Our environment and lifestyle can affect the function of our genes without altering the genetic code. A review article summarizes research over the past decade showing how this contributes to obesity and type 2 diabetes.
Nature versus nurture is a phrase with which many of us are familiar. Our genes are responsible for many of our traits, but nurture or environmental influences surely have a part to play.
If we consistently consume more calories than we burn each day, we put on weight, and this predisposes us to develop type 2 diabetes.
Our fat cells and pancreas recover once we change our lifestyle and lose weight. However, this simple equation leaves us with many unanswered questions.
Why do some people lose weight more quickly than others, even if they follow the same diet or exercise regimen? Why do some people develop type 2 diabetes while others do not, even when their genetic risk is similar?
Epigenetics may hold the answers to some of these questions. A relatively young branch of genetics, epigenetics is the study of changes in gene function without any alterations to the genetic code, or genome, itself.
Can epigenetics explain the rising rates of obesity and type 2 diabetes?
Epigenetic modifications are one way to influence how a gene functions.
DNA methylation is one type of epigenetic modification. It occurs when small chemical tags called
We inherit some epigenetic markers from our parents, but many occur spontaneously and change during our lifetime, fashioning each of us with a unique epigenome.
In an article in the journal Cell Metabolism, researchers from Lund University in Sweden recently reviewed studies with human participants that investigated how DNA methylation contributes to obesity and type 2 diabetes.
Charlotte Ling, a professor at the Lund University Diabetes Center, explains in a press release that “epigenetics is still a relatively new research field; however, we now know that epigenetic mechanisms play an important role in disease development.”
In the paper, Ling explains that researchers have found a number of epigenetic modifications throughout the genome that could predict the body mass index of a person to some degree.
When comparing the DNA methylation sites in pancreatic islets — the structures that produce insulin — from people with type 2 diabetes and those without the condition, one study identified nearly 26,000 regions that were different between the two groups.
Lind advises caution though, as it is unclear at this point whether these changes are the cause or effect of type 2 diabetes.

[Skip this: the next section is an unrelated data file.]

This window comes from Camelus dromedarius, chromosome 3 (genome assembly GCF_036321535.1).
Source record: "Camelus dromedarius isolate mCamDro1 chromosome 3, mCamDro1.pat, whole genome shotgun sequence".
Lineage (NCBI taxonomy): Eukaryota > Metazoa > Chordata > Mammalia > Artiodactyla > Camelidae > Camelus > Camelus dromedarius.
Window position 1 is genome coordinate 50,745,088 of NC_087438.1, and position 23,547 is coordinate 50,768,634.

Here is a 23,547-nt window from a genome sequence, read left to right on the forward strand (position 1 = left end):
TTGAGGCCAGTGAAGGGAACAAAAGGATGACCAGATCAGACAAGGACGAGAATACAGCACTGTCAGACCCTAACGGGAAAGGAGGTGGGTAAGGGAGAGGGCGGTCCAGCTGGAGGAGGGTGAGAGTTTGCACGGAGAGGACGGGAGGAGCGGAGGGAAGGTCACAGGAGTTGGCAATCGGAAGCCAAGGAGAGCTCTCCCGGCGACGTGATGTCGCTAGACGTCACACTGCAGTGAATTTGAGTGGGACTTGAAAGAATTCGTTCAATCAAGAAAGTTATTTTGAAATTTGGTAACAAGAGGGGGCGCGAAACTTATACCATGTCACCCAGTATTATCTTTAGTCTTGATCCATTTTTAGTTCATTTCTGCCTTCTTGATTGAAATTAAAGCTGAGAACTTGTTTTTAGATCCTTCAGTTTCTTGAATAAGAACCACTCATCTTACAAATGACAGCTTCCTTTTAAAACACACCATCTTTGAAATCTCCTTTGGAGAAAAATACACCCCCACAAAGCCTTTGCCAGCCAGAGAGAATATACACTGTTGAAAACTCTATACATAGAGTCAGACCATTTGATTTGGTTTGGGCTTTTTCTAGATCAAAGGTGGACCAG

There is plenty of evidence linking obesity and diabetes with Western diets containing high levels of fat and sugar.
Epigenetic studies may tell us why.
“A 5-day high-fat diet overfeeding, mimicking the diet seen in many obese people, changed both the gene expression and methylation patterns in human skeletal muscle and adipose tissue,” explains Ling.
“Importantly, it seemed easier to induce methylation changes by overfeeding than to reverse them by a control diet,” she continues.
Exercise also affects the epigenome. Both single sessions and long-term exercise changed DNA methylation in skeletal muscle and fat, but the gene targets were different.
“Epigenetics can explain why different people respond differently to exercise,” comments Tina Rönn, study author and a postdoctoral researcher working with Ling.
As we age, our epigenome continues to alter, pointing the finger at aging as a driving factor in epigenetic changes. Research links obesity with epigenetic drift as a person ages, but how or why this happens is unclear at the moment.
Studies in rodents show that one generation can pass some epigenetic markers associated with obesity and type 2 diabetes to the next generation. In humans, this type of research is in its infancy, but some interesting results are emerging.
In one study, children of mothers who had type 2 diabetes during pregnancy had a higher risk of developing obesity and type 2 diabetes in later life than children of mothers without diabetes.
Several studies show that when mothers experience famine during pregnancy, their children are at increased risk of obesity and glucose intolerance, possibly due to changes in the methylation of the leptin gene.
Yet, it is not just mothers who leave their mark in the next generation’s epigenome. Sperm from obese men has unique DNA methylation patterns, which change after bariatric surgery.
Ling and Rönn suggest using DNA methylation at known risk sites in the genome as biomarkers to help identify those individuals at higher risk of developing obesity and type 2 diabetes.
With the help of better biomarkers, it may be possible to show DNA methylation sites that are significant risk factors and then use pharmacological agents to change the methylation pattern.
Such epigenetic drugs do, in fact, already exist, and scientists have tested them in other conditions, such as certain types of leukemia.
A recent study showed that treatment with a type of epigenetic drug, a histone deacetylase inhibitor called MC1568, improved insulin secretion in pancreatic islets that people with type 2 diabetes donated.
“The transient and reversible nature of epigenetic modifications provides an open field for discovery of targets for future prediction and therapeutic concepts in obesity and [type 2 diabetes].”
Charlotte Ling and Tina Rönn
It is important to remember that DNA methylation is only one type of epigenetic modification. With the research field slowly emerging from its infancy, there are bound to be some interesting discoveries on the horizon.
It remains to be seen whether they will settle the debate once and for all on nature versus nurture in obesity and type 2 diabetes.